Top articles of the week | August 8

August 8, 2020

Every week, we put together a list of our top 5 articles of the past week. Happy reading!

A Dozen Things I’ve Learned from Don Valentine about Venture Capital and Business Tren Grifin, 25iq (reading time: 12 minutes)

Don Valentine participated in the beginnings of two significant milestones: the birth of the silicon chip and the development of the venture capital industry by founding Sequoia Capital. I listened to a podcast that covered his career and it was fascinating. This post covers 12 lessons from Don that relate to startups and technology. They are all great lessons in strategy.

Reimagining B2B Commerce with Faire Anu Hariharan and Nic Dardenne, YCombinator (reading time: 18 minutes)

During some recent client work, we’ve research the ecommerce industry and discovered an important gap between B2C and B2B. B2B ecommerce still has massive room to grow over the next few years. One of innovators in the space is Faire, a wholesale marketplace. This post dissects the company’s strategy and how it reflects on the future of commerce as well. They are some great insights into the future of retail and commerce.

The Great Acceleration McKinsey (reading time: 9 minutes)

This article contains fascinating research by McKinsey. They’ve seen a widening gap between the top vs. bottom performers in almost every industry. In addition, certain industries themselves have seen their attractiveness fall. This isn’t due only to the pandemic, it’s an acceleration of pre-existing trends that are now gathering more momentum. Where does strategy fit into all of this? Organizations that are planning ahead and making strategic moves are the ones in the best position to win.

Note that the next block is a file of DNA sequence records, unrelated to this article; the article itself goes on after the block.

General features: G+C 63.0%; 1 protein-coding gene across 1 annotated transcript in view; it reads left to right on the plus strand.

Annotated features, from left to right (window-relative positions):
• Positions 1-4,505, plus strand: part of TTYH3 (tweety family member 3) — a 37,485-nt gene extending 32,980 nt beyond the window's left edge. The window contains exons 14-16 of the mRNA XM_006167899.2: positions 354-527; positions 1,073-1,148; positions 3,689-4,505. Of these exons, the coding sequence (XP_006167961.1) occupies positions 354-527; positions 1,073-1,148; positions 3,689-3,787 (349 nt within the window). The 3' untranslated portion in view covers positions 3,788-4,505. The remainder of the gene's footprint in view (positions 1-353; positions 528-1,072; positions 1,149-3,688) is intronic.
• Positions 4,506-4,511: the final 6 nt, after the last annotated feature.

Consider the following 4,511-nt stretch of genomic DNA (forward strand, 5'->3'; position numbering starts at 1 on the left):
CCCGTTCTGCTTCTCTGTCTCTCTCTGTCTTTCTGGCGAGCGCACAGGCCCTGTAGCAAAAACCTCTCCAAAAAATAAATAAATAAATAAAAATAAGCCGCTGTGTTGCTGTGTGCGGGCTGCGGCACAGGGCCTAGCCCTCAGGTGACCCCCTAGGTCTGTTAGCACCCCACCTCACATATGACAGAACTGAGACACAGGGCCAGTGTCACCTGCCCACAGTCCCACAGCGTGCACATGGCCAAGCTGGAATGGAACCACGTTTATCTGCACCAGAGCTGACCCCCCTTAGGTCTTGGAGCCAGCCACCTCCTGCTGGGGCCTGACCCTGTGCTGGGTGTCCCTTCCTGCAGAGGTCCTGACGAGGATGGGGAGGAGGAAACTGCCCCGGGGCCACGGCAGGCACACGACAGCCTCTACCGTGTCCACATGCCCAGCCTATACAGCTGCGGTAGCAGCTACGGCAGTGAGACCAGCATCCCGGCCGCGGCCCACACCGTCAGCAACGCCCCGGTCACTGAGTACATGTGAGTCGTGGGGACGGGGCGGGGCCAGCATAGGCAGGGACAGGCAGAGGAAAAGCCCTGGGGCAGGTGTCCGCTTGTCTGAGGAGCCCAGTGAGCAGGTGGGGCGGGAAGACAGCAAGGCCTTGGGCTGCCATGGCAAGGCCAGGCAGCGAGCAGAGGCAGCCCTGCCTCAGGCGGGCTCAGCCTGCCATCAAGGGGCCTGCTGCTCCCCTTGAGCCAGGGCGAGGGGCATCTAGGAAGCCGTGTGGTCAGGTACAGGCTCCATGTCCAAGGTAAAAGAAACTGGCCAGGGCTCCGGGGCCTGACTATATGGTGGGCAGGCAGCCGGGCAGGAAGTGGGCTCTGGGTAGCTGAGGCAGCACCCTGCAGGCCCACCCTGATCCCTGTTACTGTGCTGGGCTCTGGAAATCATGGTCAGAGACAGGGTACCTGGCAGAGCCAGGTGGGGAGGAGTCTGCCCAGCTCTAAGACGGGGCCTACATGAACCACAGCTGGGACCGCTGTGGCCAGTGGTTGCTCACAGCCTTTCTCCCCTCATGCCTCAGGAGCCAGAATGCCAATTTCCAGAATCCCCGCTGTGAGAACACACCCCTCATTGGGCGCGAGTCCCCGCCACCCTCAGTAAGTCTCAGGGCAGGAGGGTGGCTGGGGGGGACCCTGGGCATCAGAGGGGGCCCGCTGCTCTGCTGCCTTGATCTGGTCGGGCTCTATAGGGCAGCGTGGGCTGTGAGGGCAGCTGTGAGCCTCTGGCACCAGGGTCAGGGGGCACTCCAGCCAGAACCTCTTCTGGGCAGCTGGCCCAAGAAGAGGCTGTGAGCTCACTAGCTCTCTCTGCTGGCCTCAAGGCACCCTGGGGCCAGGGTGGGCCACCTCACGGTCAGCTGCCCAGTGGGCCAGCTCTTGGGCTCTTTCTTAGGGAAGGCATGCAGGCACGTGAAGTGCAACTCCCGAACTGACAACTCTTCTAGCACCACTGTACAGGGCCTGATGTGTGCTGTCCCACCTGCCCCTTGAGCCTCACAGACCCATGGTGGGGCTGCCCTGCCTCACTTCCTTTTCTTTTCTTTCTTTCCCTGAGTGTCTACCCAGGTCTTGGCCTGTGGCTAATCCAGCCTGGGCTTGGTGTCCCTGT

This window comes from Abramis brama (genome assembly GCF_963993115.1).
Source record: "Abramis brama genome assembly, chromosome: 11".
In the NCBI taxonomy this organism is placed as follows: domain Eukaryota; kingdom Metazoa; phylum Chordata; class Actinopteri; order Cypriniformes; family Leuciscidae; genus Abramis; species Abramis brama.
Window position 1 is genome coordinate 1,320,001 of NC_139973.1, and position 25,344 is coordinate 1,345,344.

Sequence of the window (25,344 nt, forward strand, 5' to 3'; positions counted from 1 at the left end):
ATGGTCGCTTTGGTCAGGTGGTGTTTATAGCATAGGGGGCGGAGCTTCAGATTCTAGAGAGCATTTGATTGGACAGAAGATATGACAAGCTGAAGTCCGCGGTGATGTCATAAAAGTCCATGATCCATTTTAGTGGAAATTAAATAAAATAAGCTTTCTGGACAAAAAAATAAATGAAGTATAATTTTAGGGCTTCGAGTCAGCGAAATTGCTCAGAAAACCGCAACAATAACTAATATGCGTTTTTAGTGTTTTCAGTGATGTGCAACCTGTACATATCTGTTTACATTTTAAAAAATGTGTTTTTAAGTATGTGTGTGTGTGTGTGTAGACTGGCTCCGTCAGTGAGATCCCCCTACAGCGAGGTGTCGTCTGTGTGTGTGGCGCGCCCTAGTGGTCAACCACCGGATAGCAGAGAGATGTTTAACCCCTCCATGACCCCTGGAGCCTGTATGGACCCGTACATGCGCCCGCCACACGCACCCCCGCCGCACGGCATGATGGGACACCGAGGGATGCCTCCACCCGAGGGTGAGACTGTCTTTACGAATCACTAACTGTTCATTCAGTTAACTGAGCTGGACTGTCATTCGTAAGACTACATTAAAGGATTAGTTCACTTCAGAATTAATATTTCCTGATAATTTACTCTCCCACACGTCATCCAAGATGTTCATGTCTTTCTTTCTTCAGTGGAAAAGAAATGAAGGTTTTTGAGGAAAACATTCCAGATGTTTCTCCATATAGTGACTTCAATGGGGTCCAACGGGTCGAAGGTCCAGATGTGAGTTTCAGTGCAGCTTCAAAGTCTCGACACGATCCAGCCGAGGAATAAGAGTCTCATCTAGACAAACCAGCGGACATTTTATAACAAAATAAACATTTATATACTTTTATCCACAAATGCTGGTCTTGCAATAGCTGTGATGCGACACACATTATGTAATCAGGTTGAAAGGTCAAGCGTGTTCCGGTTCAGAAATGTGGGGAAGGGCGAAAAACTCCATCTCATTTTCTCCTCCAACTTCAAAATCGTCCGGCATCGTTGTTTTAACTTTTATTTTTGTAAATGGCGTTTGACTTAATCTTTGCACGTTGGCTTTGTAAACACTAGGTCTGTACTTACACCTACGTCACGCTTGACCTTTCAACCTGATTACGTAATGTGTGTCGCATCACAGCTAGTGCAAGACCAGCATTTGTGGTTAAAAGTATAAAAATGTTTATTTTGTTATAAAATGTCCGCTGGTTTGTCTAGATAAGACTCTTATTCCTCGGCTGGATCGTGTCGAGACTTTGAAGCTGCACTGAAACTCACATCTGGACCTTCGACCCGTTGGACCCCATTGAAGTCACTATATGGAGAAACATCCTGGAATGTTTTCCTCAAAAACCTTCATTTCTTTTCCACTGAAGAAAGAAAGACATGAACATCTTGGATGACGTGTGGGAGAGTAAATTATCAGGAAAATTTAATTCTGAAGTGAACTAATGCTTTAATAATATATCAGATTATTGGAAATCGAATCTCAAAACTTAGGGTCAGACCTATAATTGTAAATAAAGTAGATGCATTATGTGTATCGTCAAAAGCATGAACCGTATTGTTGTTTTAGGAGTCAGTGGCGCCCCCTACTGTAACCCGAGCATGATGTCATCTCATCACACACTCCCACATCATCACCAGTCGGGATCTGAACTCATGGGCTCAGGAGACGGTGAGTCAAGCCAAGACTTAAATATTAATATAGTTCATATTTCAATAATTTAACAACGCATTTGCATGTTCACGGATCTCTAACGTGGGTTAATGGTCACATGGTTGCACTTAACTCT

The Four Quadrants of Conformism Paul Graham (reading time: 10 minutes)

A bit of warning that the following article is not at all related to strategy yet one that has kept me coming back to it this week. Paul Graham explains the four quadrants of conformism and how people fall into each bucket. He uses this framework to argue that independent ideas particularly in universities have been eschewed in recent years. This poses a threat to free inquiry and the generation of new ideas.

TikTok and the Sorting Hat Eugene Wei (reading time: 35 minutes)

How did an app designed by two guys in Shanghai managed to run circles around U.S. video apps from YouTube to Facebook to Instagram to Snapchat, becoming the most fertile source for meme origination, mutation, and dissemination in a culture so different from the one in which it was built?

This is the main question that Eugene Wei sets out to answer in this epic blog post. While the news coverage right now is primarily about the US ban of TikTok, not much more thought is given to how did they succeed in the first place? As a casual user of the app, I have to admit – it’s insanely addictive. The secret sauce comes from its algorithm and how it abstracted away from cultural differences.